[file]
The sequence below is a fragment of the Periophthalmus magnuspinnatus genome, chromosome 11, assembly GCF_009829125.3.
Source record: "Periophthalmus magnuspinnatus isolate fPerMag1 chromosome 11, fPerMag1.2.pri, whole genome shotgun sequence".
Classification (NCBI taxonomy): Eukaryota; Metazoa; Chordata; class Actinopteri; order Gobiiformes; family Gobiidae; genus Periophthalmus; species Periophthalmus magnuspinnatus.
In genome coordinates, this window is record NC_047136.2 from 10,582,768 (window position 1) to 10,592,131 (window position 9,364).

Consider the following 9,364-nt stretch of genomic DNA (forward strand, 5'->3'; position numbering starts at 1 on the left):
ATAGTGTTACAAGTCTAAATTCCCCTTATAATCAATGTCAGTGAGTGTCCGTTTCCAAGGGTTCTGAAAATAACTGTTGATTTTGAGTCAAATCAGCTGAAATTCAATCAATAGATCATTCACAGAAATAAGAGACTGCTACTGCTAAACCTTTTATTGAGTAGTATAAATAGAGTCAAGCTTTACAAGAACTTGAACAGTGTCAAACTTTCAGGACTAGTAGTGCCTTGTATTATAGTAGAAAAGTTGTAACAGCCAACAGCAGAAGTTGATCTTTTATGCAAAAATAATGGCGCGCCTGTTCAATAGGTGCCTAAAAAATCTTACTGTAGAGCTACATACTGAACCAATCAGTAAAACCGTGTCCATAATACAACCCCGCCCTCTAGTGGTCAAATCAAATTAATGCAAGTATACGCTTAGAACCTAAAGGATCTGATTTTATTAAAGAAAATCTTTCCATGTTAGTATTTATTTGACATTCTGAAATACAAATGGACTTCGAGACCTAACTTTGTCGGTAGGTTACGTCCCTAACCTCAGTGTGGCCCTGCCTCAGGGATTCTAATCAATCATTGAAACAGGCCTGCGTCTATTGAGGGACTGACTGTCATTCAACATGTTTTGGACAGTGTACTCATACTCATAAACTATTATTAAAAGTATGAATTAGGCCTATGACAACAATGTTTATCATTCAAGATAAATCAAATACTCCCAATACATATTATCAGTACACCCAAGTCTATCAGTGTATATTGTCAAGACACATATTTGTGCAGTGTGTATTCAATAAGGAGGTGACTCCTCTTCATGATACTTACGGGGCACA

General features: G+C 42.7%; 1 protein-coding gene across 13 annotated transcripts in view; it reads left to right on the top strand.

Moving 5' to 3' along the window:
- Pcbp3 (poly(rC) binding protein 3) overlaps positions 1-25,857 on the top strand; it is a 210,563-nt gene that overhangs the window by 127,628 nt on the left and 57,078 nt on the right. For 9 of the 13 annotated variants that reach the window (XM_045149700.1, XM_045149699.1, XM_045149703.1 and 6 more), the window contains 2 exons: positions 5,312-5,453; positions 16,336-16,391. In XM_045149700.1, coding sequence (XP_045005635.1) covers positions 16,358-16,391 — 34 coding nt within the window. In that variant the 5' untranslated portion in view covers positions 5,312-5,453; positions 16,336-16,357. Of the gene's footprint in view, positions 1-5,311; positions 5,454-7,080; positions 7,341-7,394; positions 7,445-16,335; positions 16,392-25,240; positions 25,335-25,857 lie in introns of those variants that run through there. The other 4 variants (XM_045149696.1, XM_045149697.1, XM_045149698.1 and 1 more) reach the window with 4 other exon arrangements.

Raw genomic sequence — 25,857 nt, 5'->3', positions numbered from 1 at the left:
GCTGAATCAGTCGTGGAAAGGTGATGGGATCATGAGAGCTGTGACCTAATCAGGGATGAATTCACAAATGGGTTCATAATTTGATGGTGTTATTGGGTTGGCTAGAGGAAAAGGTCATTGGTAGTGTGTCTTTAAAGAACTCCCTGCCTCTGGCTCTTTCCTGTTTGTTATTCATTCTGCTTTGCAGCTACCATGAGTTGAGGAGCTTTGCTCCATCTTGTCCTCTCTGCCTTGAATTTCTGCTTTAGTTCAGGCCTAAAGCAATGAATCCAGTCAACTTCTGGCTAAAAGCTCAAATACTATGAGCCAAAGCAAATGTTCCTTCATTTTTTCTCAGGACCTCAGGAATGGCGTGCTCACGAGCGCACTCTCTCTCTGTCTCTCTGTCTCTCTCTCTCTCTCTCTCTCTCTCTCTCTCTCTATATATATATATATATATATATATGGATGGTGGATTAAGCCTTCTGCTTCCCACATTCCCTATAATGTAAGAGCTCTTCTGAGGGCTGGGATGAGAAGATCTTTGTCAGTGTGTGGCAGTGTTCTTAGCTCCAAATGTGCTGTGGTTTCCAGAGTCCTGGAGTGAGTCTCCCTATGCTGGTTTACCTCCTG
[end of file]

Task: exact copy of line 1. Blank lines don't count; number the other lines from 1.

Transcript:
The sequence below is a fragment of the Periophthalmus magnuspinnatus genome, chromosome 11, assembly GCF_009829125.3.